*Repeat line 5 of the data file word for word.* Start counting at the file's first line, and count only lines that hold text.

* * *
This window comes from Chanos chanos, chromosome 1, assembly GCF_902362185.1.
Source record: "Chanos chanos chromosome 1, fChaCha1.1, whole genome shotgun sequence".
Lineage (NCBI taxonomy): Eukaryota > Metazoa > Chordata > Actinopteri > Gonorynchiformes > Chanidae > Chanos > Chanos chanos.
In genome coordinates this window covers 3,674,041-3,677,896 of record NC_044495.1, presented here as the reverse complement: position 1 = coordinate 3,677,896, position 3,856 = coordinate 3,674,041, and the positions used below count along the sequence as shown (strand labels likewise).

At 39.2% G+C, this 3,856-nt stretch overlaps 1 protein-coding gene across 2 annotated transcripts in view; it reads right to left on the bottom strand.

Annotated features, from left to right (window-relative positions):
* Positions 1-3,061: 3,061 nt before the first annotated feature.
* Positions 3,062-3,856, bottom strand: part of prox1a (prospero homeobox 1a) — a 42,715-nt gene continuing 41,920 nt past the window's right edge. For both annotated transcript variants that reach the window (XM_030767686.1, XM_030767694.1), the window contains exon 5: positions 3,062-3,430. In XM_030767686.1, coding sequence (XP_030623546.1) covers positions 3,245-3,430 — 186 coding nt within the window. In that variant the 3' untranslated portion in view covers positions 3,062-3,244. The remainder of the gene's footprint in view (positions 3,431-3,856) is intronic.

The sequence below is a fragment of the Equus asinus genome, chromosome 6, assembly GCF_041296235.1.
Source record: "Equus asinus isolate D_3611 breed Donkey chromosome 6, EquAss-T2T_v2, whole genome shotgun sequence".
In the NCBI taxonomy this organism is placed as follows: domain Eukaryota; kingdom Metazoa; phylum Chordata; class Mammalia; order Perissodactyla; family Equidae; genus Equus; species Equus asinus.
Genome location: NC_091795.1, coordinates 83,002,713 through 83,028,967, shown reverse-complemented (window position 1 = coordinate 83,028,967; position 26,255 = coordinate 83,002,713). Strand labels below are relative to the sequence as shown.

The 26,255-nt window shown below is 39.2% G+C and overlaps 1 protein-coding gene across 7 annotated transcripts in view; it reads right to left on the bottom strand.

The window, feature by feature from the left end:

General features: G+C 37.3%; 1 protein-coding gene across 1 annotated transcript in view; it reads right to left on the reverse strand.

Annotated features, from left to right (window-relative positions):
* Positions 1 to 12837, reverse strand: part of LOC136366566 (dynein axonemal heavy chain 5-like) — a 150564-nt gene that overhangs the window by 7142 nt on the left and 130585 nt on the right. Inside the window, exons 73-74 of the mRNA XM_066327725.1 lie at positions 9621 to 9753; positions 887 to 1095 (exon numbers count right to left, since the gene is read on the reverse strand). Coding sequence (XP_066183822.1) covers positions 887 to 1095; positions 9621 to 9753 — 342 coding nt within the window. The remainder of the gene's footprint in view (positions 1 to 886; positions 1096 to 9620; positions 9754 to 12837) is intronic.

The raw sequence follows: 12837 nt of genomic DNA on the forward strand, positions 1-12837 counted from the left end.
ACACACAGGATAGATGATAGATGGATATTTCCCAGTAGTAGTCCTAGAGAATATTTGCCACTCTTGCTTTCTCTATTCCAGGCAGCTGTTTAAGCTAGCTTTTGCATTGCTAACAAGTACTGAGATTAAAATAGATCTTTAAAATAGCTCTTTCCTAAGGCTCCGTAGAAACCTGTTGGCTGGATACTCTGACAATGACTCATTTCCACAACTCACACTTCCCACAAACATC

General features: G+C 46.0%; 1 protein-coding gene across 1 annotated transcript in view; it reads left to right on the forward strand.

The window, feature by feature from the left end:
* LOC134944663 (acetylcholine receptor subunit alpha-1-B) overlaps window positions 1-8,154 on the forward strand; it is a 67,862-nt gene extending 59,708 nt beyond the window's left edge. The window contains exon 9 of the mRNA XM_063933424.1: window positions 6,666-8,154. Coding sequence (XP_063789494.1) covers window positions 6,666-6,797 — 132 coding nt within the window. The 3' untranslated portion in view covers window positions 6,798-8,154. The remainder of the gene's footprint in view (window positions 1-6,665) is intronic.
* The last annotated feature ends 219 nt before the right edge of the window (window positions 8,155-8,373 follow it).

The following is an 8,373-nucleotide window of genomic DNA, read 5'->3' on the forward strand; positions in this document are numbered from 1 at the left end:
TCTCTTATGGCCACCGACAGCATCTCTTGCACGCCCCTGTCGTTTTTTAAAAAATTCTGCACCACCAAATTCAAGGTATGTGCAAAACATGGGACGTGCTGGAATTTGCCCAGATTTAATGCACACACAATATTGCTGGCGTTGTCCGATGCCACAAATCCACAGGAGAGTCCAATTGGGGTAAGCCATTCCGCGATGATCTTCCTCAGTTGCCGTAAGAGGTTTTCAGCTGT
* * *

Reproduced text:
At 39.2% G+C, this 3,856-nt stretch overlaps 1 protein-coding gene across 2 annotated transcripts in view; it reads right to left on the bottom strand.